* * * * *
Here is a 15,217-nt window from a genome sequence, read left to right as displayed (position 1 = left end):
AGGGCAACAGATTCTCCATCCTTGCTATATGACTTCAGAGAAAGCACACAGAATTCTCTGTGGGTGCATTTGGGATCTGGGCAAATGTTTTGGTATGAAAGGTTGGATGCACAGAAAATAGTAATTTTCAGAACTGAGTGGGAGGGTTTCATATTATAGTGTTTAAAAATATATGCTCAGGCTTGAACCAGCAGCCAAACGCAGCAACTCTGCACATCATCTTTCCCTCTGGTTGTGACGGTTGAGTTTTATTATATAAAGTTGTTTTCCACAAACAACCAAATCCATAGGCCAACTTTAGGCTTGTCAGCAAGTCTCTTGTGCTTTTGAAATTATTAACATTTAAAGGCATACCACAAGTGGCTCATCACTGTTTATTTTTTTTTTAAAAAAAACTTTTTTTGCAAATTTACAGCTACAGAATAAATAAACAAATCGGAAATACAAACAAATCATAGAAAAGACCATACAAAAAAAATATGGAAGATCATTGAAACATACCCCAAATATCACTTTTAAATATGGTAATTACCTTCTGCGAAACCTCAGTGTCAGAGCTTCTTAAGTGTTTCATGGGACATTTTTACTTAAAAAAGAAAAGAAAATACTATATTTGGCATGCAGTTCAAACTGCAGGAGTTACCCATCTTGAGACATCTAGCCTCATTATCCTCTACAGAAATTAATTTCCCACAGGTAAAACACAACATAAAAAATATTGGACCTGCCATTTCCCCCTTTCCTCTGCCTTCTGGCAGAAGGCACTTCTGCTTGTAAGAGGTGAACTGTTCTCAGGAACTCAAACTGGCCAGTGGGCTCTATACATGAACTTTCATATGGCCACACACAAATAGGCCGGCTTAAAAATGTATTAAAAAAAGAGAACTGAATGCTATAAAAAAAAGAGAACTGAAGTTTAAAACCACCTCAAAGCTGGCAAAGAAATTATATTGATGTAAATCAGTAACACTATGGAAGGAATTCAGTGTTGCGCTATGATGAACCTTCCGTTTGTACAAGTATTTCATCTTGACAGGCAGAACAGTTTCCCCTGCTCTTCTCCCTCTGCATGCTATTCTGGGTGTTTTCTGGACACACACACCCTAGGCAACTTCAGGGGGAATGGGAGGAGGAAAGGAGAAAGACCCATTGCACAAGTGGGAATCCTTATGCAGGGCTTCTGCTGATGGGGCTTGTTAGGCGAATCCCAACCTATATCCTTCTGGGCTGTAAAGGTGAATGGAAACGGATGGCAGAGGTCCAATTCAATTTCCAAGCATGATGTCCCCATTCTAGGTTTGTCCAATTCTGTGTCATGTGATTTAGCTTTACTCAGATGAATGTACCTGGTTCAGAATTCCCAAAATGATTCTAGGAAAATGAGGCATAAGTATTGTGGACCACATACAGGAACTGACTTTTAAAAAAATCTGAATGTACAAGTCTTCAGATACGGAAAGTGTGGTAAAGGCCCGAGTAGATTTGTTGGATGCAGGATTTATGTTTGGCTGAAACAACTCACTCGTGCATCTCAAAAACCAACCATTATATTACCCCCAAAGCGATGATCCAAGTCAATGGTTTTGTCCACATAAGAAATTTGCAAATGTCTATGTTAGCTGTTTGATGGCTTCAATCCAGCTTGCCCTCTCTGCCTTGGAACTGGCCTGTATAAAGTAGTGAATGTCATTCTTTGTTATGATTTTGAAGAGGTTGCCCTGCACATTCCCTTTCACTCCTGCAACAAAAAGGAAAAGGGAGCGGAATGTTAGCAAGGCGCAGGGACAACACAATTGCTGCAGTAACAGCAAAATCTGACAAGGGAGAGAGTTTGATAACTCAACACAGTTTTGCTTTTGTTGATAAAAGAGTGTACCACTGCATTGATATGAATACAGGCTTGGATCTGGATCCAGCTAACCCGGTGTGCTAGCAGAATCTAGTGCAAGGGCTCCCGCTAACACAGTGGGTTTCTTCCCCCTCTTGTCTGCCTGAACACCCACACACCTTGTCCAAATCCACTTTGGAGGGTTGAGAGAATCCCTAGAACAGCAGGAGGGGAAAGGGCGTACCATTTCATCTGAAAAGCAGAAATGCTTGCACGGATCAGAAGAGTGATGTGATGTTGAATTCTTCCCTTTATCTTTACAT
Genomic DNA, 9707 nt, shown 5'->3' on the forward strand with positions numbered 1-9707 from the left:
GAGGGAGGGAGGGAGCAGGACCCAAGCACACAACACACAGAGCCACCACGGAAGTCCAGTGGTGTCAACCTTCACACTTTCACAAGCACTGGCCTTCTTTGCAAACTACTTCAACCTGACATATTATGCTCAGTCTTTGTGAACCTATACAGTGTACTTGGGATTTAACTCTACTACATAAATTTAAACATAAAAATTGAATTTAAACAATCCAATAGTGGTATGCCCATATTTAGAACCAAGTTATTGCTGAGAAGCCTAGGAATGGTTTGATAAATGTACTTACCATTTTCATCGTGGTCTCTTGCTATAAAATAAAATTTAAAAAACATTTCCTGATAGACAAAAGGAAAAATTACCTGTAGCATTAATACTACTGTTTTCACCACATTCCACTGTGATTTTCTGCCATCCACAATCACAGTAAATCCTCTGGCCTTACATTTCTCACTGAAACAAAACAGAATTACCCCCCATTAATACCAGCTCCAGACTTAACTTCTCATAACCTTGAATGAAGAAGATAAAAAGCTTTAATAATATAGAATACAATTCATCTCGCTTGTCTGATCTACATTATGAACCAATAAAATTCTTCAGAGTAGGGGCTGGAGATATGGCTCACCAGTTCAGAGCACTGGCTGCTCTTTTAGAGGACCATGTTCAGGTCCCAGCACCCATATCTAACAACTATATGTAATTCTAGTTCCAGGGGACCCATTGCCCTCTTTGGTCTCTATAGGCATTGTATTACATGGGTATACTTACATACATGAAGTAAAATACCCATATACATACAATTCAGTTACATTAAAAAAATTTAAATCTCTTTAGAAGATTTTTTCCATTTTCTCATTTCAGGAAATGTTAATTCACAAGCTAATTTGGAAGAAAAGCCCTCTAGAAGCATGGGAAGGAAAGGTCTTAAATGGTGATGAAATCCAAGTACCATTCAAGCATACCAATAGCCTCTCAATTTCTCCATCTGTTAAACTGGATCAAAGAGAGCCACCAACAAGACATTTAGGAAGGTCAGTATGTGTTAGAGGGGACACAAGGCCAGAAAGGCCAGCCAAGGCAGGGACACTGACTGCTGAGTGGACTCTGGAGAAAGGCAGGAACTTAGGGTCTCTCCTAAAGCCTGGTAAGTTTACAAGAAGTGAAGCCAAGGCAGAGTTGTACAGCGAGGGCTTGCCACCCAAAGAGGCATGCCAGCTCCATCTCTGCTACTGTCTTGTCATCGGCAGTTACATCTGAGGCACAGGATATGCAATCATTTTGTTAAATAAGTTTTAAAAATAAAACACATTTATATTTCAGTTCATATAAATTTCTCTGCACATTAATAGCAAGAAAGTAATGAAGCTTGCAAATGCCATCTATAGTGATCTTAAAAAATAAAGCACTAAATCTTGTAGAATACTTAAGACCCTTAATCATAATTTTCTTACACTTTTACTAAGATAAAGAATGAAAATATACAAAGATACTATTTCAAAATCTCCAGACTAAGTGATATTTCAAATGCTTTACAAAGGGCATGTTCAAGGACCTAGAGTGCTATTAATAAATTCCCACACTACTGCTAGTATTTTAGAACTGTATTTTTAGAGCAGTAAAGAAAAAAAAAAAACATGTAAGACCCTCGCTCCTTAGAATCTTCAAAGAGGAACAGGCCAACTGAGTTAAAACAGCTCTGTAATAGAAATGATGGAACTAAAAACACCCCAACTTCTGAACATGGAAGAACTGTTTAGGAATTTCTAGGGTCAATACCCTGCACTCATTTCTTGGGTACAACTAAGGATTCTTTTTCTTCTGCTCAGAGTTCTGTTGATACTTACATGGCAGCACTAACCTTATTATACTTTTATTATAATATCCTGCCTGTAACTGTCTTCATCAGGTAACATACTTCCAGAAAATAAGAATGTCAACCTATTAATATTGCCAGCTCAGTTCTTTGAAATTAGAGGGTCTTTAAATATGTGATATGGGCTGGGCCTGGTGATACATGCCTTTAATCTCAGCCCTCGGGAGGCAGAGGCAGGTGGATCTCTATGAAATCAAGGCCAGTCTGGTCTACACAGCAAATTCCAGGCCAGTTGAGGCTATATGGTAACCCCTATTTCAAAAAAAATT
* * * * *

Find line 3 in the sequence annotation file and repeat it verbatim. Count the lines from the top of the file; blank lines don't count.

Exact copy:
Genomic DNA, 9707 nt, shown 5'->3' on the forward strand with positions numbered 1-9707 from the left: